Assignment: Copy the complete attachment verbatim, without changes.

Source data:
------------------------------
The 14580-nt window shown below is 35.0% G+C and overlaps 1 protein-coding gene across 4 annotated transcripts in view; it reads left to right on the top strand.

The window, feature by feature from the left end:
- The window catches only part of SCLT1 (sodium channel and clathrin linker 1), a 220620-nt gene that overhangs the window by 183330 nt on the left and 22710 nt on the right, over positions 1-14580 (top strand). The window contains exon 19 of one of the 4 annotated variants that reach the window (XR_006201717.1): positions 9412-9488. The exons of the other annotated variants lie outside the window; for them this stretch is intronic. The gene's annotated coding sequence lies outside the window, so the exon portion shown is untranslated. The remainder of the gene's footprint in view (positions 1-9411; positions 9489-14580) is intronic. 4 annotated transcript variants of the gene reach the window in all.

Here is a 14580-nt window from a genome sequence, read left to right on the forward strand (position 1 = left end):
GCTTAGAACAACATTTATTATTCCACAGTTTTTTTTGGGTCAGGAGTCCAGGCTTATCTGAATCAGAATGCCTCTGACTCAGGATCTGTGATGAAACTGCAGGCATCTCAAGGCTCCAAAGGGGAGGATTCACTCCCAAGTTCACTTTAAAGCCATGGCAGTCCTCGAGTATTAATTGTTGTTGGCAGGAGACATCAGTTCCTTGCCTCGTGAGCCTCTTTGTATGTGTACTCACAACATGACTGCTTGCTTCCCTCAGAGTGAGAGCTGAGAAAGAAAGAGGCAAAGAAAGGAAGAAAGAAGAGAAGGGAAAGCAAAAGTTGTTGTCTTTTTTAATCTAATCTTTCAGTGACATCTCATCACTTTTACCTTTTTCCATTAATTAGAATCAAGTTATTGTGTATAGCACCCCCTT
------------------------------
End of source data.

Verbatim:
The 14580-nt window shown below is 35.0% G+C and overlaps 1 protein-coding gene across 4 annotated transcripts in view; it reads left to right on the top strand.

The window, feature by feature from the left end:
- The window catches only part of SCLT1 (sodium channel and clathrin linker 1), a 220620-nt gene that overhangs the window by 183330 nt on the left and 22710 nt on the right, over positions 1-14580 (top strand). The window contains exon 19 of one of the 4 annotated variants that reach the window (XR_006201717.1): positions 9412-9488. The exons of the other annotated variants lie outside the window; for them this stretch is intronic. The gene's annotated coding sequence lies outside the window, so the exon portion shown is untranslated. The remainder of the gene's footprint in view (positions 1-9411; positions 9489-14580) is intronic. 4 annotated transcript variants of the gene reach the window in all.

Here is a 14580-nt window from a genome sequence, read left to right on the forward strand (position 1 = left end):
GCTTAGAACAACATTTATTATTCCACAGTTTTTTTTGGGTCAGGAGTCCAGGCTTATCTGAATCAGAATGCCTCTGACTCAGGATCTGTGATGAAACTGCAGGCATCTCAAGGCTCCAAAGGGGAGGATTCACTCCCAAGTTCACTTTAAAGCCATGGCAGTCCTCGAGTATTAATTGTTGTTGGCAGGAGACATCAGTTCCTTGCCTCGTGAGCCTCTTTGTATGTGTACTCACAACATGACTGCTTGCTTCCCTCAGAGTGAGAGCTGAGAAAGAAAGAGGCAAAGAAAGGAAGAAAGAAGAGAAGGGAAAGCAAAAGTTGTTGTCTTTTTTAATCTAATCTTTCAGTGACATCTCATCACTTTTACCTTTTTCCATTAATTAGAATCAAGTTATTGTGTATAGCACCCCCTT